Sedona Westerners in the Red Rock News

November 12, 2010

West Fork ‘Leaves’ Overshadow Wildflowers

 


by Mickey Gershtenson

As Sedonans awakened to a beautiful blue sky it was indicative that this was going to be a wonderful day for the hike in the wilderness of West Fork Creek.

Meeting at the Posse Grounds there were smiles all around and fill in Dogie Boss, Bob Gardner, wasted no time with the obligatory rules so the Westerners could enjoy this day. Hike leaders, Marian and Hadji Hadji-Agha, and tailgaters


West Fork's Own Burning Bush. Photo by Len Lewis.

Kwi Johnson and Bob Gardner were coaxed into service; carpools were organized and off they went through beautiful Oak Creek Canyon.

Almost immediately Harry Schermer took us to the confluence of the tributary West Fork and the main stream Oak Creek. He also took us to the remnants of the Mayhew Lodge – formerly the Thomas House and originally built from 1915 – 1925. Although virtually all of the hikers had been on this trail previously only a few had been to this location. Harry – as the resident West Fork guru – had a few additional treats up his sleeve for later in the hike. However, most importantly Schermer and Leader Marian Hadji-Agha kept the hikers on the maintained trail to preserve the plants and the soil stabilization and watershed protection of this delicate area.

But the colors stole the day as evidenced by the photos of Len Lewis. The leaves were fabulous whether they were on the trees or on the floor of the forest like a carpet and the most popular sayings of the day were ‘ooooh’. The wildflower season for West Fork was almost completely through with only a few species noticeable and overshadowed by the leaves. Still one could see White Violets Sunflowers. Unfortunately we also saw much more Poison Ivy than we cared to and it was obvious as only two hikers were wearing long pants when the temperatures certainly allowed for them.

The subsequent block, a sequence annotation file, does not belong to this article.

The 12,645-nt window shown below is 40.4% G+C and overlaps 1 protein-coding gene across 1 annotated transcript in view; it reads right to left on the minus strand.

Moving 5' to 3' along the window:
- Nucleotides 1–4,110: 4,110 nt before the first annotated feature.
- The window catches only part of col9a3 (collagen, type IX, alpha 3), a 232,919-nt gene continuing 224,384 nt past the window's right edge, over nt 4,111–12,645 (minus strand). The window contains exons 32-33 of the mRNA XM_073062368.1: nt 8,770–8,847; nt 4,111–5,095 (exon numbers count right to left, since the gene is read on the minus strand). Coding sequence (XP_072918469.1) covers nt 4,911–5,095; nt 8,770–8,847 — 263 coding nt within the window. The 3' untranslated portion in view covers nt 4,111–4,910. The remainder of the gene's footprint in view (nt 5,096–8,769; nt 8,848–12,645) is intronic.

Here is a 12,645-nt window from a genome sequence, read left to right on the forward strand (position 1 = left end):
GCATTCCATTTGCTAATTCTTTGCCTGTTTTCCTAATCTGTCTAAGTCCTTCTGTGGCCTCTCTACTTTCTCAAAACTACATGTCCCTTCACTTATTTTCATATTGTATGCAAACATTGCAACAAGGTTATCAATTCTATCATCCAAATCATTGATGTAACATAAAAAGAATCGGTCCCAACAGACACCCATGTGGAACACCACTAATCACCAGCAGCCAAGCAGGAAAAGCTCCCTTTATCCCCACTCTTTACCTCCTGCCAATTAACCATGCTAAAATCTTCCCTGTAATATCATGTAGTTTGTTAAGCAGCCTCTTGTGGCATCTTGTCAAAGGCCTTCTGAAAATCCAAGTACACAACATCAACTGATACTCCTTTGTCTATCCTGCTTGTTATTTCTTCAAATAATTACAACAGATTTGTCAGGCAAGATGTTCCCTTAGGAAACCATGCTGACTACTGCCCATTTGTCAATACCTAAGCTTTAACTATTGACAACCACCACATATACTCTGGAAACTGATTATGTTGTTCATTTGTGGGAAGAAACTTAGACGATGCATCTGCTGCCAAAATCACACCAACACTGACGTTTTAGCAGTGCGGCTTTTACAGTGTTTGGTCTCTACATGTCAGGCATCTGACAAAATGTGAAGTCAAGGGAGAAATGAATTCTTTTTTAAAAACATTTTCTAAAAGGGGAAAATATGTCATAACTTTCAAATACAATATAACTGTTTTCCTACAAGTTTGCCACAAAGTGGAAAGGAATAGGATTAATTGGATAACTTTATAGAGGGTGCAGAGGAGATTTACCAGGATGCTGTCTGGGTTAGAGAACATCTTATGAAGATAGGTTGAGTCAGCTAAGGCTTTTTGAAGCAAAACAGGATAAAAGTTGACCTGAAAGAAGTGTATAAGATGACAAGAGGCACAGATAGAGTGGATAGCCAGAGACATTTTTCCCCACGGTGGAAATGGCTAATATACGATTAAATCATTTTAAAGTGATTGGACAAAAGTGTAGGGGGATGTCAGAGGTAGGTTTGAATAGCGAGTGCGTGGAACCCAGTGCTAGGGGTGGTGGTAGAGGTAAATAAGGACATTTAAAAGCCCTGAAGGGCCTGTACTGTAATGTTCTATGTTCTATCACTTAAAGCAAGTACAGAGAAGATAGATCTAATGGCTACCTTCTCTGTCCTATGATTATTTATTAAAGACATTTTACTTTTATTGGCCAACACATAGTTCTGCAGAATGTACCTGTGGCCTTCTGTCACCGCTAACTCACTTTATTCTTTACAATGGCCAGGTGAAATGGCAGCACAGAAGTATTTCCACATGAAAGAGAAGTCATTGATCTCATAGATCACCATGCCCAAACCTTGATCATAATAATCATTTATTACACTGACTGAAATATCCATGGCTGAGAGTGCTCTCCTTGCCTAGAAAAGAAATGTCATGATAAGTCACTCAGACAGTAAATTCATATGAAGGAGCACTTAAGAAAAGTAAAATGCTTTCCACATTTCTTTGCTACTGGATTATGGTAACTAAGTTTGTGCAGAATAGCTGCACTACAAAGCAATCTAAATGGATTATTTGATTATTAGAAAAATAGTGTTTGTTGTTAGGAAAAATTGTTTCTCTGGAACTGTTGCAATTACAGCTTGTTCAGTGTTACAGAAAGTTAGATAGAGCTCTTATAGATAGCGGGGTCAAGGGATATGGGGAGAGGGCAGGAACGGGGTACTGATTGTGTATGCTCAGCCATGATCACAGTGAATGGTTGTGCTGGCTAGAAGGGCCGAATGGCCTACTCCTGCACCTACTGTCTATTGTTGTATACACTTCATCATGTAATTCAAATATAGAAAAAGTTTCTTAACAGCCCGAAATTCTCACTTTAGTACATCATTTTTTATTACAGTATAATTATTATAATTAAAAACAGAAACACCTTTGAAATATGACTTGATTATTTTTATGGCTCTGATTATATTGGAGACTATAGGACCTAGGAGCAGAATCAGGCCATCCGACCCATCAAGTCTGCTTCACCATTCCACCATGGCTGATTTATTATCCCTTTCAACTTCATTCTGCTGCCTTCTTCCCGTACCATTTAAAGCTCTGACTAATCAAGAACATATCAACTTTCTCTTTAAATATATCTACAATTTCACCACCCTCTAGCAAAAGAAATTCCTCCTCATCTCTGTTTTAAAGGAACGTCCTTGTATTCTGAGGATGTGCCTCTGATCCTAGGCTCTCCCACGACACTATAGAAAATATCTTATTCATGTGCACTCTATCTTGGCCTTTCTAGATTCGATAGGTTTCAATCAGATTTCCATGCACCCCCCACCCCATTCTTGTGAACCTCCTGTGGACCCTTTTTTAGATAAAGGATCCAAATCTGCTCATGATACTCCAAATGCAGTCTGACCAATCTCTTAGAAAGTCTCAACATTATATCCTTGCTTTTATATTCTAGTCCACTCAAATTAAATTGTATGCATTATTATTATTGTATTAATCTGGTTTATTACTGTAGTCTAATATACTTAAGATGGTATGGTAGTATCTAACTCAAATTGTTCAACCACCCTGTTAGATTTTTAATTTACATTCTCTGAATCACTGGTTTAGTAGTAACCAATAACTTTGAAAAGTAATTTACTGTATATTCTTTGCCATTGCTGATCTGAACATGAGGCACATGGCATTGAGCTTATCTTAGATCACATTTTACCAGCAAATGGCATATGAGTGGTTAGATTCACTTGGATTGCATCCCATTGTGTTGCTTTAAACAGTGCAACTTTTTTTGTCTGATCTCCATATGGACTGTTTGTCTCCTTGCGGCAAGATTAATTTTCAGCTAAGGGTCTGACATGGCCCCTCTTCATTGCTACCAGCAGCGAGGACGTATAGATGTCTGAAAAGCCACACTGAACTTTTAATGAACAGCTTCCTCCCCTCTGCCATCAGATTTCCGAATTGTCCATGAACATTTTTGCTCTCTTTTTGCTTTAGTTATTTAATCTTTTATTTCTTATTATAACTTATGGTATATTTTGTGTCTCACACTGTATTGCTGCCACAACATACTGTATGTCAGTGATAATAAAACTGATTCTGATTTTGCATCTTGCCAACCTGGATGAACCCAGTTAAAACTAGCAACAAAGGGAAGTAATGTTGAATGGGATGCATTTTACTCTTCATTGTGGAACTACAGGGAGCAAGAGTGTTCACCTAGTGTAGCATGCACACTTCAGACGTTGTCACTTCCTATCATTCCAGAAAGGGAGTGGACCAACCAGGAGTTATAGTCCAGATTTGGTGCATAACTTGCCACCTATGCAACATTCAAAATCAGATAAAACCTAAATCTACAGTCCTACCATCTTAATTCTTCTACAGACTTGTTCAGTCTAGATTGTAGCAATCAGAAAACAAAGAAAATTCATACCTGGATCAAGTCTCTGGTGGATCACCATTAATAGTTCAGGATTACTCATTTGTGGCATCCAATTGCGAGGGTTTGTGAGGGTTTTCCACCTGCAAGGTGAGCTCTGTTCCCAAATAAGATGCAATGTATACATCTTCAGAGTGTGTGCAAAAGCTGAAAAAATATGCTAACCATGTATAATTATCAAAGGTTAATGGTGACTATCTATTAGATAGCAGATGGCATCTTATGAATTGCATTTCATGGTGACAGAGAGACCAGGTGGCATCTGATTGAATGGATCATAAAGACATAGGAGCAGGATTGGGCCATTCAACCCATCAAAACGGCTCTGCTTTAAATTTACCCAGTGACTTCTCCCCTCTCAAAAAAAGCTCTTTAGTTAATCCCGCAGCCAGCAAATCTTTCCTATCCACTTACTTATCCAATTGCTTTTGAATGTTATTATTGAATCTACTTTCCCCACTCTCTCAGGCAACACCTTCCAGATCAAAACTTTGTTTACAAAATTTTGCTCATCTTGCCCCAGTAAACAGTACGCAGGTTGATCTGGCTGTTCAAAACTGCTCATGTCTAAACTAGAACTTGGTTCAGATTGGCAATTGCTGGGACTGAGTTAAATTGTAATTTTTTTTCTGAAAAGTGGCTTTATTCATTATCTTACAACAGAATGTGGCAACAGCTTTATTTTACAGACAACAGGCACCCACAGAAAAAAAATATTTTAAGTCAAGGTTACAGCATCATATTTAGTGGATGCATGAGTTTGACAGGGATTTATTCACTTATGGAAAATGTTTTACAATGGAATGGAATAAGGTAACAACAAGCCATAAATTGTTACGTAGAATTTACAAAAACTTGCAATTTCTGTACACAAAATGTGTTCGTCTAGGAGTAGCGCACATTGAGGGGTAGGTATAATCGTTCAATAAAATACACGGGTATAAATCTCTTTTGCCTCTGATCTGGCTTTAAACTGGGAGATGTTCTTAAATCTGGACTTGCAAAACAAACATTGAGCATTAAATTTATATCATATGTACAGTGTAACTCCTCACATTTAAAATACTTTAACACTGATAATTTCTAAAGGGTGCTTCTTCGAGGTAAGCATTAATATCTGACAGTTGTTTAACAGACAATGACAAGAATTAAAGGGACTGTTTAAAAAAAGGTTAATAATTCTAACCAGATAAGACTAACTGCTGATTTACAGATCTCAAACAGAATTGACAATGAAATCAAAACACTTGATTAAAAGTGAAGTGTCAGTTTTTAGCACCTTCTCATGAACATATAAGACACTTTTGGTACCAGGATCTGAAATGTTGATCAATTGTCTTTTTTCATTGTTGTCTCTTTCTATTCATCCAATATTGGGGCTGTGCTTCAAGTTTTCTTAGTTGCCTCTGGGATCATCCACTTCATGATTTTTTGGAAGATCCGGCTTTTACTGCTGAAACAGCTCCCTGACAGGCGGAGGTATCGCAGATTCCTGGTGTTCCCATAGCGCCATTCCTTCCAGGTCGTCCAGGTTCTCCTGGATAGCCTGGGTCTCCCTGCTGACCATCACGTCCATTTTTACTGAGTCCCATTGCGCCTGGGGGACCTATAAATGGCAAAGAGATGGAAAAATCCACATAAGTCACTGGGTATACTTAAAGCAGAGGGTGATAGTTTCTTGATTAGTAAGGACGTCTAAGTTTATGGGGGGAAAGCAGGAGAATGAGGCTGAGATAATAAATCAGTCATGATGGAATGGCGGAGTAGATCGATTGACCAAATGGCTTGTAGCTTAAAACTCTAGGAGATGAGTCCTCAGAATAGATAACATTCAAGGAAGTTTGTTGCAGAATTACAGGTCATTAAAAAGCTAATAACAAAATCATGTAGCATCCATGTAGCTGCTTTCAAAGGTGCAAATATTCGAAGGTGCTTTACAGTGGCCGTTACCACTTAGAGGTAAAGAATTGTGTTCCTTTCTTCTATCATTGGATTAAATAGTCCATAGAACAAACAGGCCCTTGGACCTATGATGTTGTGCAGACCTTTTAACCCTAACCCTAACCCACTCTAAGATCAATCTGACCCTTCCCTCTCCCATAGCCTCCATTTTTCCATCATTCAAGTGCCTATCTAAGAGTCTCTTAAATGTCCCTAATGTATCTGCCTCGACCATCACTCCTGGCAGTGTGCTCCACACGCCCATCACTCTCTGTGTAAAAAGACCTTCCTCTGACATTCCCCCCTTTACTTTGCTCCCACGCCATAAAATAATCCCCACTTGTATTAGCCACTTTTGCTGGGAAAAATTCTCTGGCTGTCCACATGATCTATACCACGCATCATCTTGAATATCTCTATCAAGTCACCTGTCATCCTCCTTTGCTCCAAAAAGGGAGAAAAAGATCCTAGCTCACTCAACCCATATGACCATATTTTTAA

Lunch was taken on a rock formation perfect for the day. Many of the hikers dangled their feet over the cliff and enjoyed the sun. Some offered mediocre treats hoping to get in return a much desired item. It must have been the lack of vertical change.

There were beautiful maples, oaks, and stunning ferns that went from green to brown. Just before it was time to head back Marian offered to take her group another 2 miles to a chest-deep pool. Nobody took the offer so they took off like a horse returning to the stable.

On the return Harry Schermer showed us an area immediately adjacent to the trail where there was a rock formation of Tafoni. These are small cave-like features and look like various sizes of honey comb. They are found in granular rock such as sandstone, with rounded entrances and smooth concave walls. The Tafoni that was seen today was on a low wall and similar to the sandstone in Sudpfalz, Rheinland-Pfalz, in Germany.

All in all it was a wonderful day even though the trail was very busy we would all do it again.

The Sedona Westerners always welcome new members! If you are interested in joining the club, log onto our website www.sedonawesterners.org. You may also join by attending a monthly meeting; our next one will be on Thursday, November 11, beginning at 7 p.m. at the Jewish Community of Sedona and the Verde Valley Center, 100 Meadowlark Drive, Sedona.